Those people are no longer at risk for tonsil cancer, and since there are more than half a million tonsillectomies performed each year in the U.S., counting them in the risk pool would dramatically dilute the true rate of the disease.

That’s what seems to have happened with cervical cancer, according to a thought-provoking new study published in the journal Cancer.

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Exploring risk factors, rates of suicide in seniors

Eileen Beal

About Eileen Beal

Eileen Beal, M.A., has been covering health care and aging since the late 1990s. She's written several health-related books. including "Age Well!" with geriatrician Robert Palmer, and her work has appeared in Aging Today, Arthritis Today,WebMD and other publications. She leads AHCJ's Cleveland chapter.

Jules Rosen, M.D., a certified geriatric psychiatrist and chief medical officer at Mind Springs Health, the largest provider of psychiatric services in western Colorado, recently answered some important questions about senior suicide.

What are the most common risk factors for suicide in older adults?

The biggest one is major depression.

Major depression [in older adults] is difficult to recognize and diagnose, especially in the primary care setting where most diagnosis is going to be done. That’s because older people don’t come in with the classic symptoms [of major depression], related to things like schizophrenia or substance abuse disorder, which are fairly easy to recognize. They come in with somatic and functional complaints. They say: “I’m sick. I’m tired all the time. I’m not enjoying things I used to.”

So many times I hear people say “I feel this way because I’m old” and it’s not that they are old, it’s that they are depressed.

So, how do potentially suicidal seniors get the “right” diagnosis?

To get an appropriate diagnosis, patients need a medical work-up – to see how their thyroid is doing, how their electrolytes are, what their vitamin D level looks like, and so on – but they need a psychological work-up, too, to find out why they are “sick” or “tired” of “not enjoying things.” Continue reading

Vulnerable seniors are going without vaccinations

Pia Christensen

About Pia Christensen

Pia Christensen (@AHCJ_Pia) is the managing editor/online services for AHCJ. She manages the content and development of, coordinates social media efforts of AHCJ and assists with the editing and production of association guides, programs and newsletters.

Eileen Beal

In the United States, far too many people – including many older adults – don’t get the vaccines they need to prevent getting and spreading preventable diseases.  In a recent CDC press release, Director Tom Frieden, M.D., M.P.H, says many people think “that infectious diseases are over in the industrialized world.”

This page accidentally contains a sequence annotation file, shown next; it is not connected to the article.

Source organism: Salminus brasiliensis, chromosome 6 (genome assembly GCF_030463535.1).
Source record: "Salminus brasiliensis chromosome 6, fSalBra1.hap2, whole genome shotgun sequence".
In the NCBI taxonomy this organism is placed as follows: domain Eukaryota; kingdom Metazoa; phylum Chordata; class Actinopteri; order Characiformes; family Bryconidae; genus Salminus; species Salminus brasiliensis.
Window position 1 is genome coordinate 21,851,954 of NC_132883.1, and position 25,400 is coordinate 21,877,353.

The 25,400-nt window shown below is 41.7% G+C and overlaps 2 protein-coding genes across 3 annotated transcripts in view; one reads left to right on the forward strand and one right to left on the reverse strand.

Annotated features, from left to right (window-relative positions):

However, global travel and trade can spread diseases quickly, leaving seniors vulnerable to infection. Here, Eileen Beal discusses the risks of not being vaccinated and the reasons seniors aren’t getting vaccinations, and also provides resources for people looking for more information on vaccines.

Getting the dirt on the allergy epidemic #ahcj14

Sandra Jordan

About Sandra Jordan

Sandra Jordan is a health reporter at the St. Louis American. She attended Health Journalism 2014 as an AHCJ-Ethnic Media Health Journalism Fellow, a program supported by the Leona M. & Harry B. Helmsley Charitable Trust.

Erwin Gelfand, M.D., chair of pediatrics at National Jewish Health, talks about environmental and behavioral factors behind allergies

Photo: Pia Christensen Erwin Gelfand, M.D., chair of pediatrics at National Jewish Health, talks about environmental and behavioral factors behind allergies

Are there more people with allergies, allergic responses, asthma and eczema than in years past? Is the environment the blame? The short answer is yes and yes.  However, there are other factors involved.

The panel discussion at Health Journalism 2014, “The Dirt on the Allergy Epidemic,” focused on causes and prevention of eczema, asthma and food allergies in children.

Since allergies were not prevalent 60 years ago, Erwin Gelfand, M.D., chair of pediatrics at National Jewish Health, said the difference points to environmental and behavioral factors.

“There is no doubt that the incidence of allergic diseases has increased and it can almost be traced five to six decades ago,” Gelfand said. “And the big question is; what changed that allowed this to go on?” Continue reading